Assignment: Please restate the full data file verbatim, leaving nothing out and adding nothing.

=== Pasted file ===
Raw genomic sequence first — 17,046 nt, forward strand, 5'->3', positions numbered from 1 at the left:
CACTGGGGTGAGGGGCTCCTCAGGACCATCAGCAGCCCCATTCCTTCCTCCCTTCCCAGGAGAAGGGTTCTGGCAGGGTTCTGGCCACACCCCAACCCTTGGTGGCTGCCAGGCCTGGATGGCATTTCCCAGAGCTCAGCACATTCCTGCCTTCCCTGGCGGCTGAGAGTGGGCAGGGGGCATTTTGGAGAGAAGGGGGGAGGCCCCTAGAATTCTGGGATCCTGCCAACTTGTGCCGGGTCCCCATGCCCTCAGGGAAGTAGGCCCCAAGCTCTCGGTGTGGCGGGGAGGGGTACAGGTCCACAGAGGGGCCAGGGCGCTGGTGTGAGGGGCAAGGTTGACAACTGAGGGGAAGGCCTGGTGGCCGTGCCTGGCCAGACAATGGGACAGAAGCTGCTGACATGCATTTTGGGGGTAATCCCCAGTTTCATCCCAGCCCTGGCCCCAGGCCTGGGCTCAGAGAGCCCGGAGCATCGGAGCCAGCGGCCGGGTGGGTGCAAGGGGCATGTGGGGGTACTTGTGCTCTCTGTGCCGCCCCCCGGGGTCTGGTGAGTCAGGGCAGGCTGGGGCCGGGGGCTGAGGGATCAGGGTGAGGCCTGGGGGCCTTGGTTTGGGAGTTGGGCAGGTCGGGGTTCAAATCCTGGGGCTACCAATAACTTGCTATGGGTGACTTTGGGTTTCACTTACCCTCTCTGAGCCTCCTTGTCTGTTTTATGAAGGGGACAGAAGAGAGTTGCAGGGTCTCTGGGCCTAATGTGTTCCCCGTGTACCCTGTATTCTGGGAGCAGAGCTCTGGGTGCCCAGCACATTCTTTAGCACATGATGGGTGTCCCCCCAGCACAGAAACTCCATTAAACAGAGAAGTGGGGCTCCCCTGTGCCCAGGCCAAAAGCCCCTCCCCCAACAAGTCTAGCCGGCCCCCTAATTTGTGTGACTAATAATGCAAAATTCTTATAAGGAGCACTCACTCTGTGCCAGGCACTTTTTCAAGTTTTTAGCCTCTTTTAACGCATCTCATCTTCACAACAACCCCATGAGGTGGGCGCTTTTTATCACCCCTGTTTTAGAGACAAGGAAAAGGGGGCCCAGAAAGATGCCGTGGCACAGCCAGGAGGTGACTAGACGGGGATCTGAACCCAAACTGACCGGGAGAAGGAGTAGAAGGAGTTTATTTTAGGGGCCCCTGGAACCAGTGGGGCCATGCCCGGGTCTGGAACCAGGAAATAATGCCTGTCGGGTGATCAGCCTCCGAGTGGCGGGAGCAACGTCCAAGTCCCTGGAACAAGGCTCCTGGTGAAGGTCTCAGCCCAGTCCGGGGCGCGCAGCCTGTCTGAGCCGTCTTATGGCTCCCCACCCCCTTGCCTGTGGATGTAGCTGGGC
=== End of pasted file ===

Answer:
Raw genomic sequence first — 17,046 nt, forward strand, 5'->3', positions numbered from 1 at the left:
CACTGGGGTGAGGGGCTCCTCAGGACCATCAGCAGCCCCATTCCTTCCTCCCTTCCCAGGAGAAGGGTTCTGGCAGGGTTCTGGCCACACCCCAACCCTTGGTGGCTGCCAGGCCTGGATGGCATTTCCCAGAGCTCAGCACATTCCTGCCTTCCCTGGCGGCTGAGAGTGGGCAGGGGGCATTTTGGAGAGAAGGGGGGAGGCCCCTAGAATTCTGGGATCCTGCCAACTTGTGCCGGGTCCCCATGCCCTCAGGGAAGTAGGCCCCAAGCTCTCGGTGTGGCGGGGAGGGGTACAGGTCCACAGAGGGGCCAGGGCGCTGGTGTGAGGGGCAAGGTTGACAACTGAGGGGAAGGCCTGGTGGCCGTGCCTGGCCAGACAATGGGACAGAAGCTGCTGACATGCATTTTGGGGGTAATCCCCAGTTTCATCCCAGCCCTGGCCCCAGGCCTGGGCTCAGAGAGCCCGGAGCATCGGAGCCAGCGGCCGGGTGGGTGCAAGGGGCATGTGGGGGTACTTGTGCTCTCTGTGCCGCCCCCCGGGGTCTGGTGAGTCAGGGCAGGCTGGGGCCGGGGGCTGAGGGATCAGGGTGAGGCCTGGGGGCCTTGGTTTGGGAGTTGGGCAGGTCGGGGTTCAAATCCTGGGGCTACCAATAACTTGCTATGGGTGACTTTGGGTTTCACTTACCCTCTCTGAGCCTCCTTGTCTGTTTTATGAAGGGGACAGAAGAGAGTTGCAGGGTCTCTGGGCCTAATGTGTTCCCCGTGTACCCTGTATTCTGGGAGCAGAGCTCTGGGTGCCCAGCACATTCTTTAGCACATGATGGGTGTCCCCCCAGCACAGAAACTCCATTAAACAGAGAAGTGGGGCTCCCCTGTGCCCAGGCCAAAAGCCCCTCCCCCAACAAGTCTAGCCGGCCCCCTAATTTGTGTGACTAATAATGCAAAATTCTTATAAGGAGCACTCACTCTGTGCCAGGCACTTTTTCAAGTTTTTAGCCTCTTTTAACGCATCTCATCTTCACAACAACCCCATGAGGTGGGCGCTTTTTATCACCCCTGTTTTAGAGACAAGGAAAAGGGGGCCCAGAAAGATGCCGTGGCACAGCCAGGAGGTGACTAGACGGGGATCTGAACCCAAACTGACCGGGAGAAGGAGTAGAAGGAGTTTATTTTAGGGGCCCCTGGAACCAGTGGGGCCATGCCCGGGTCTGGAACCAGGAAATAATGCCTGTCGGGTGATCAGCCTCCGAGTGGCGGGAGCAACGTCCAAGTCCCTGGAACAAGGCTCCTGGTGAAGGTCTCAGCCCAGTCCGGGGCGCGCAGCCTGTCTGAGCCGTCTTATGGCTCCCCACCCCCTTGCCTGTGGATGTAGCTGGGC